We share the music folder on Dropbox. I pull the PDF files from Dropbox and open them in ForScore. Once you open them in ForScore, they are automatically saved. Nice. Our files are named by hymn number then the title (ie: 591 Have Thine Own Way).

NOTE: It is convenient to use the same app/program as my music director because you can email files from ForScore (in case a song doesn’t get added to Dropbox).

3. Once I have all the hymns stored in ForScore, I’m ready to make my setlist (like a playlist). I name my setlists by the date of service and AM/PM. I add my hymns for that service in the order they are listed on the order of service. If a song changes or the order changes I can easily rearrange the order of the songs.

Then I select the first song in the setlist and I’m ready to play!

4. This is where I absolutely LOVE using the iPad vs the hymnbook. The hymnbook is so big (at least ours is) and the pages are difficult to turn while transitioning to the next song. For example, we might sing 43 All Hail the Power and then have to transition to 772 When We All Get to Heaven. Do you know how cumbersome it is to flip/turn 700 pages while transitioning to the next key?

On the iPad with ForScore, you only have to tap the screen (on the right side of the screen) and it will turn to the next page. If the song has two pages, you will have to tap the left side of the screen to go back to the next verse…but that’s ok. I started out swiping the screen, which also worked, but then I discovered I could tap the screen and it worked just as well.

Aren’t you just a little curious to try it? Doesn’t it sound incredible?

Like I said before, there is a bit of a learning curve when first starting out, but take your time and practice with it. The pros definitely outweigh the cons! Speaking of cons, I will be doing an article here soon on some of the cons I’ve encountered so far (not many to be sure) and how to troubleshoot them.

I am loving all the comments and feedback you all are leaving on here and on Facebook! Don’t stop! I want to hear if you try ForScore, if you like it, if you hate it, all of the above. If you have a different method that works for you, I would love to hear that as well. We’re here to help each other provide a great music service for The Lord. Keep it up!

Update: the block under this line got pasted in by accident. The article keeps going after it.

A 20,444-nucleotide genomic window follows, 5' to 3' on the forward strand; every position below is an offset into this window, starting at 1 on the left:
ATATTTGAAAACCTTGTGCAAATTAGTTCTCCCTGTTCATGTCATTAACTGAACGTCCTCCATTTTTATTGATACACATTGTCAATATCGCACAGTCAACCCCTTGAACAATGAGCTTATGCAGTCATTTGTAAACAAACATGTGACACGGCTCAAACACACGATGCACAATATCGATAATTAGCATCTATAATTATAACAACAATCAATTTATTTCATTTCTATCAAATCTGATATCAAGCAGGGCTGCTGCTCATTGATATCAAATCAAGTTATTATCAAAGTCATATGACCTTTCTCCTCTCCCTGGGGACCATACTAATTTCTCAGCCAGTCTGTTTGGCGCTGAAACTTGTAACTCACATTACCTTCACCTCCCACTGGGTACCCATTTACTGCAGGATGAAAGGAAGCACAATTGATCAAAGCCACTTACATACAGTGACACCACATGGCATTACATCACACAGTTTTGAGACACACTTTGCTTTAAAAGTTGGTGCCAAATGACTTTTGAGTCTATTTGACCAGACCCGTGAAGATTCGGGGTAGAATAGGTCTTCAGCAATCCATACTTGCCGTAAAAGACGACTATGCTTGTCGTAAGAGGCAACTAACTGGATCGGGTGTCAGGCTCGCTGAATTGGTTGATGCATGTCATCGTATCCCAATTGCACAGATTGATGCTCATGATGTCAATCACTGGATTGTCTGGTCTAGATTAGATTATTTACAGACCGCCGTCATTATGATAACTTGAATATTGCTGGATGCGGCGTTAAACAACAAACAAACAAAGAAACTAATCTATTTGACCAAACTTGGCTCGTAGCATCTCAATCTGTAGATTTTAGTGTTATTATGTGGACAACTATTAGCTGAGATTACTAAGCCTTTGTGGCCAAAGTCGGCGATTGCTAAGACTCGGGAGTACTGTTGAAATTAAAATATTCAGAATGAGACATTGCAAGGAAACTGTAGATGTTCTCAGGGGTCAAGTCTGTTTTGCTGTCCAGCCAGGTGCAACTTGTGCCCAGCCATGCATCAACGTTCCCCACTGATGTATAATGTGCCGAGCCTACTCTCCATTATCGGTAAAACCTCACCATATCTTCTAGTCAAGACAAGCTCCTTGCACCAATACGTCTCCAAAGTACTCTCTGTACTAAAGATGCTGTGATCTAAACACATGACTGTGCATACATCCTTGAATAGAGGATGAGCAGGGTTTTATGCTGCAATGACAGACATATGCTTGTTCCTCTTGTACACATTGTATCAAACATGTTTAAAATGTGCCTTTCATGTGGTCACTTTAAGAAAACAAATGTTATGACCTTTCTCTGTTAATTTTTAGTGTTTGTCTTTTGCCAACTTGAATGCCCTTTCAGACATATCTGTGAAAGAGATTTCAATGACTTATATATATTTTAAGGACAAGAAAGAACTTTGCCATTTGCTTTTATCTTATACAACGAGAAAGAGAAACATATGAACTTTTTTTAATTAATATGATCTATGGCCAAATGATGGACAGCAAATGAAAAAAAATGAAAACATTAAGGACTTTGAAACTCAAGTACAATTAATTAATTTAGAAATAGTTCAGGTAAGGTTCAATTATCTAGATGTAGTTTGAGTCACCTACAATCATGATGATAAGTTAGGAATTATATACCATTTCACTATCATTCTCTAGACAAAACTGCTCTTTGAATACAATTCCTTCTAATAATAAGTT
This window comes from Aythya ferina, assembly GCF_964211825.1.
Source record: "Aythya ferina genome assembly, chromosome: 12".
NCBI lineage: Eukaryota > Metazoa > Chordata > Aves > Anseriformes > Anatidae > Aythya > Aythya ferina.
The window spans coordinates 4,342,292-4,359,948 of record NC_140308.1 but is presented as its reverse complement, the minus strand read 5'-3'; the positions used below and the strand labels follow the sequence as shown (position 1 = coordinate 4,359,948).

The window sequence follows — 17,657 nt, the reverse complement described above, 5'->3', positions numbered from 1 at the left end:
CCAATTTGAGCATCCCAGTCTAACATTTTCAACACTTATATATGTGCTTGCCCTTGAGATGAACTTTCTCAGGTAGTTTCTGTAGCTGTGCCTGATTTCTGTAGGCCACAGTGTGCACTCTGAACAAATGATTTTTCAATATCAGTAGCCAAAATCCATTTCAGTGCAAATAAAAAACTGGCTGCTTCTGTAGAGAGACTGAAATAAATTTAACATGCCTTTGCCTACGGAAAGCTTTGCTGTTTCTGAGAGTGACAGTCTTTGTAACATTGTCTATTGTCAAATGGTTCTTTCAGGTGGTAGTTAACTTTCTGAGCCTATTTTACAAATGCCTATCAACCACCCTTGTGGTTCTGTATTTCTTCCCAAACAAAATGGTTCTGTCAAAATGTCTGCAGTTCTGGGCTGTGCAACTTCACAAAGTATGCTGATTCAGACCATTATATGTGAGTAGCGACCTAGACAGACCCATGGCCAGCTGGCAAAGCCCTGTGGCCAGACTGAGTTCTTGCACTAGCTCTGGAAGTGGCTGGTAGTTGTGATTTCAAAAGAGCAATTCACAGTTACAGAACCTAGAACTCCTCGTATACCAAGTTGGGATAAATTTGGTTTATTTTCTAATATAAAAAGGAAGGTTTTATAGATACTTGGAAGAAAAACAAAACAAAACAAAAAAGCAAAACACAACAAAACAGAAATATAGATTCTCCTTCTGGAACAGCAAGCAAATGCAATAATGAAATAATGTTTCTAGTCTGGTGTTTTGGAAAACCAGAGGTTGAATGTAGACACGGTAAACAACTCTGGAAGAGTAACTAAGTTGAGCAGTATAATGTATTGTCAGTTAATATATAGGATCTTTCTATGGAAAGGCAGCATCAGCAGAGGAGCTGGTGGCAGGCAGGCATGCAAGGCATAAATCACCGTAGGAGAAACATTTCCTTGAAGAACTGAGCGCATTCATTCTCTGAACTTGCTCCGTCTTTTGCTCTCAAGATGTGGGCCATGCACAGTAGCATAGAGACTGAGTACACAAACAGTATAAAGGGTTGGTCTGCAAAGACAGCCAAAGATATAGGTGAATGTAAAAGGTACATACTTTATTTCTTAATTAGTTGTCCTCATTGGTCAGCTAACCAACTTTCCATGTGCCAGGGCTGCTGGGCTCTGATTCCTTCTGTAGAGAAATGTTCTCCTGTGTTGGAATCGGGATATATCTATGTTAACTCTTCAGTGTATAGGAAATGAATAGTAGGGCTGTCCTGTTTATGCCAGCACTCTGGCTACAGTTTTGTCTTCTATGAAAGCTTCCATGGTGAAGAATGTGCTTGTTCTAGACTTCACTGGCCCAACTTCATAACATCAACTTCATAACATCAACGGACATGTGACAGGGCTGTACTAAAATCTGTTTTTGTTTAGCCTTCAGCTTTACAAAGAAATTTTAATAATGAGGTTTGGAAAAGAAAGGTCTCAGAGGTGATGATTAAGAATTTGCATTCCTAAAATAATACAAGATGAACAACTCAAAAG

Playing with an iPad

How many of you like change? If you’re like me, change is not my favorite. But a couple weeks ago, I took the “change” plunge…

Our music director started using his new iPad to direct the music for the services. From my place behind him in choir, I was fascinated that all he had to do was seemingly tap the screen to turn the pages.

I had originally wanted to get the iPad mini, but I was advised that the regular size had better resolution for music. So I saved up my money and got one. Fun stuff! Now I had to learn how to use it for church.

I bought the app forscore, which allowed me to put the songs in a playlist.

My music director sent me the hymns in PDF format, which I opened in forscore. Once I had the playlist (setlist) ready, all I had to do was swipe the screen and it would turn the page. Even if it was a new song, I just had to swipe the screen.

The first Sunday I used my iPad, I was instantly addicted. The benefits are awesome…

No more turning/handling/lugging around the ginormous hymn book. It is so heavy!

I can see now over the piano music stand! Before, the hymn book was taller than the stand and I had to strain my neck to see the music director. I’m on the shorter side, so I still have to strain a little.

Since I’m on a rotation schedule, I don’t play for every service. But I’m looking forward to trying more with my iPad, like choir songs and special music accompaniment. If I’m really brave, maybe I’ll use it for an offertory!

Do you have an iPad that you use for the music service? I would love to hear from you!

Introducing New Music

Last night, we introduced a theme chorus for our Missions Conference to the congregation. The song leader sang through the chorus once to let the congregation hear the tune. Then the congregation joined as he sang the chorus again twice through.

I knew that no one in the congregation had heard the song before (because I knew the song had only been written a few weeks before the conference)! Since the congregation unconsciously follows the piano, it was important for me to bring out the melody while they sang. Once they become more familiar with the song, I will branch out and add more “accompaniment.” For now, I need to remember that they still need the support of the melody on the piano.

Keep the following in mind when introducing a new song in church:

1.       Keep the tempo at a moderate speed. The congregation is trying to learn a new melody and new words at the same time – make it as easy as possible for them.